The Flemington & Kensington Community Legal Centre acts on behalf of Mr Magnus Kaba.
Magnus Kaba, an Australian man born on the Ivory Coast, was a passenger in a car stopped by police in Ascot Vale in April 2012 as part of a random “routine intercept.” Mr Kaba was charged with a number of offences including assault after one of the police officers asked to search the car and repeatedly requested Magnus’ name and details “[refusing] to take no for an answer.”
The original Kaba v Watson ruling 2013
The Magistrate, Duncan Reynolds, ruled in June 2013, that neither the common law nor section 59 of the Road Safety Act (Vic) vested in police ‘‘an unfettered right to stop or detain a person and seek identification details”.
Victoria Police have previously interpreted that section of the Road Safety Act as providing a broad power to stop motorists at random and claim it assists in crime detection.
Magistrate Reynolds ruled that the evidence of the police officers was inadmissible because it had been unlawful to stop the car without cause. ”Their conduct, in my opinion, unjustifiably breached the right to freedom of movement for Kaba and the driver,” he said and that Police had also arbitrarily detained the men contrary to the Victorian Charter of Human Rights.
At common law, and pursuant to the Crimes Act and other Victorian legislation, police already have specific powers to police people in order to uphold the law and ensure safety on our roads.
The original Ruling on Voir Dire (2).
The Appeal 2014
The Victorian Director of Public Prosecutions (DPP) sought to overturn this ruling.
An appeal decision By Judge Bell was handed down in the Victorian Supreme Court on Thursday 18 December 2014 which overturned magistrate Duncan Reynolds’ 2013 ruling that police do not have an “unfettered” right to randomly stop and check vehicles.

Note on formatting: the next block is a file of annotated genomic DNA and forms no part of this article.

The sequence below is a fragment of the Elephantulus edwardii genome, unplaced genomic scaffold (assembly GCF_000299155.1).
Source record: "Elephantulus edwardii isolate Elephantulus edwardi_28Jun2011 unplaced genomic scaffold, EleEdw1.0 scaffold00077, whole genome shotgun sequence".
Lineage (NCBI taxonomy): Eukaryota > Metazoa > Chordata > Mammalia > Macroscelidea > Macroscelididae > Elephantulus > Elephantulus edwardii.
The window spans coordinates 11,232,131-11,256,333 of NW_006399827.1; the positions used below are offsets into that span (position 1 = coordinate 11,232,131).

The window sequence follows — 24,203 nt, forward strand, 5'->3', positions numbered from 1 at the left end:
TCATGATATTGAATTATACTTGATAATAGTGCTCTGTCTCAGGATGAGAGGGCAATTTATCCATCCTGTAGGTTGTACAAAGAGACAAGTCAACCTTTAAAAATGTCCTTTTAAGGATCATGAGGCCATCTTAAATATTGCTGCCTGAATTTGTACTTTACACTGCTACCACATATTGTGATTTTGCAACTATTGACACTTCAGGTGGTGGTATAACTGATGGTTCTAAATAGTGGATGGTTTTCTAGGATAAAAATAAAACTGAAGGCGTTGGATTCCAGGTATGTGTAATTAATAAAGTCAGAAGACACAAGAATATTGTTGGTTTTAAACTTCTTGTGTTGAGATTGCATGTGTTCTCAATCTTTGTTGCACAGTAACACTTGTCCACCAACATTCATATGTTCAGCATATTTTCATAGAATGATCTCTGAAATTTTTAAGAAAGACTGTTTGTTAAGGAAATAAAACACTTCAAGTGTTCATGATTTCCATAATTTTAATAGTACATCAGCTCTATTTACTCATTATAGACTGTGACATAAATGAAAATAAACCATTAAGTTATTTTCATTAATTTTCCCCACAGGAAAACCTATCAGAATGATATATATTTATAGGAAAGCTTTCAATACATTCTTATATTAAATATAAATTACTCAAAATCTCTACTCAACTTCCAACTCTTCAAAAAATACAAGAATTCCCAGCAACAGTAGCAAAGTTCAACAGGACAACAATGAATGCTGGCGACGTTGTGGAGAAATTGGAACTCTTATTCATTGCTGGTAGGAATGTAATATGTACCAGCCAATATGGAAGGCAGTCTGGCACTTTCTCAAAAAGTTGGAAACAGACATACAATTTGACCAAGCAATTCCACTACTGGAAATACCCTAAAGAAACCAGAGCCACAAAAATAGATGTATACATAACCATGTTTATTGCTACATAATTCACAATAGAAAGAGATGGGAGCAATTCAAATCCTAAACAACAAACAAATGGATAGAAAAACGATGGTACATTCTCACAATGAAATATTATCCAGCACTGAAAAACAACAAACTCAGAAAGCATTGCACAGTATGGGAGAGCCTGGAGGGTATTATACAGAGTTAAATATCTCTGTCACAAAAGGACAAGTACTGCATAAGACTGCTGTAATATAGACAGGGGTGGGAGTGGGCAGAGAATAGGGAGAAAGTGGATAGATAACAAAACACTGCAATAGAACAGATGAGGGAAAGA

Judge Bell, quashed the decision of Magistrate Reynolds ruling that he committed an error of law when he decided in June last year, that section 59(1) of the road safety act did not give police an unfettered right to stop motorists.
Judge Bell did, however, agree with Magistrate Reynolds that coercive questioning by police in an effort to request name and address of a person who is stopped, can constitute a breach of the common law and Charter rights to freedom of movement and privacy (and in the Kaba v Watson case, did constitute breaches of Mr Kaba’s rights and was unlawful).
“[Magnus Kaba] was not suspected of wrongdoing. He was free to go and he sought to go. He was then coercively asked for his name and details. Police could see that he was angry. They were trained to deal with such situations and made professional choices. Police could easily have let Mr Kaba go on his way and they should have done so. Whether he would give them his name and details was his private business but they pressed him well over the line of permissible questioning.” Justice Bell 
The case will now be remitted back to the Magistrates’ Court, for reconsideration, subject to any appeal.